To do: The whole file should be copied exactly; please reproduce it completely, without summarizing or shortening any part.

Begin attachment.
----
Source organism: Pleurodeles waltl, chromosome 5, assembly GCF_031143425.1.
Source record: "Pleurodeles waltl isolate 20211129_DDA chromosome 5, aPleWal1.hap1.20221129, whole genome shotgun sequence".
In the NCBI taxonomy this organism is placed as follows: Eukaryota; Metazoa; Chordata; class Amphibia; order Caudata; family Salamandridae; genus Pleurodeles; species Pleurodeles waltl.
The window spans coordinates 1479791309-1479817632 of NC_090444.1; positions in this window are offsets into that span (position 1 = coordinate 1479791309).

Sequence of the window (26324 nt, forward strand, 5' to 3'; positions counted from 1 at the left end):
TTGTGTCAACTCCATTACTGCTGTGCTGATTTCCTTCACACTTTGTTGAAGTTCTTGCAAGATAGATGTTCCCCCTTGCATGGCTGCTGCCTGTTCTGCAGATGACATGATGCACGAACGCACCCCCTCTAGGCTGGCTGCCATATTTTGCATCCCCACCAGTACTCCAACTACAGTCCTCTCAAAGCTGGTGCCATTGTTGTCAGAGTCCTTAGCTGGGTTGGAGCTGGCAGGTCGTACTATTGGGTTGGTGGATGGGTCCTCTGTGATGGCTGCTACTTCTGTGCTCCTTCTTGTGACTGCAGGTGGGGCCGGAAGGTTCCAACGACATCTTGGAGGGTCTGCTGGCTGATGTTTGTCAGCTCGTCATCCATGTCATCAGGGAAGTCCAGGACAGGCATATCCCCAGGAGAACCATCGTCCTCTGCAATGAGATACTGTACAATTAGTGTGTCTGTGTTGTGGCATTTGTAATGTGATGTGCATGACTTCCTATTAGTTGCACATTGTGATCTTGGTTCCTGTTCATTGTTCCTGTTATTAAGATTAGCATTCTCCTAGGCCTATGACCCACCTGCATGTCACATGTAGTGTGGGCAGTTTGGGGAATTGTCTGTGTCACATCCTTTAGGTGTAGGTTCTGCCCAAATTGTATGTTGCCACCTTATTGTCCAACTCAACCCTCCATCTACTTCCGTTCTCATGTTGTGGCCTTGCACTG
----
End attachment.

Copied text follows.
Source organism: Pleurodeles waltl, chromosome 5, assembly GCF_031143425.1.
Source record: "Pleurodeles waltl isolate 20211129_DDA chromosome 5, aPleWal1.hap1.20221129, whole genome shotgun sequence".
In the NCBI taxonomy this organism is placed as follows: Eukaryota; Metazoa; Chordata; class Amphibia; order Caudata; family Salamandridae; genus Pleurodeles; species Pleurodeles waltl.
The window spans coordinates 1479791309-1479817632 of NC_090444.1; positions in this window are offsets into that span (position 1 = coordinate 1479791309).

Sequence of the window (26324 nt, forward strand, 5' to 3'; positions counted from 1 at the left end):
TTGTGTCAACTCCATTACTGCTGTGCTGATTTCCTTCACACTTTGTTGAAGTTCTTGCAAGATAGATGTTCCCCCTTGCATGGCTGCTGCCTGTTCTGCAGATGACATGATGCACGAACGCACCCCCTCTAGGCTGGCTGCCATATTTTGCATCCCCACCAGTACTCCAACTACAGTCCTCTCAAAGCTGGTGCCATTGTTGTCAGAGTCCTTAGCTGGGTTGGAGCTGGCAGGTCGTACTATTGGGTTGGTGGATGGGTCCTCTGTGATGGCTGCTACTTCTGTGCTCCTTCTTGTGACTGCAGGTGGGGCCGGAAGGTTCCAACGACATCTTGGAGGGTCTGCTGGCTGATGTTTGTCAGCTCGTCATCCATGTCATCAGGGAAGTCCAGGACAGGCATATCCCCAGGAGAACCATCGTCCTCTGCAATGAGATACTGTACAATTAGTGTGTCTGTGTTGTGGCATTTGTAATGTGATGTGCATGACTTCCTATTAGTTGCACATTGTGATCTTGGTTCCTGTTCATTGTTCCTGTTATTAAGATTAGCATTCTCCTAGGCCTATGACCCACCTGCATGTCACATGTAGTGTGGGCAGTTTGGGGAATTGTCTGTGTCACATCCTTTAGGTGTAGGTTCTGCCCAAATTGTATGTTGCCACCTTATTGTCCAACTCAACCCTCCATCTACTTCCGTTCTCATGTTGTGGCCTTGCACTG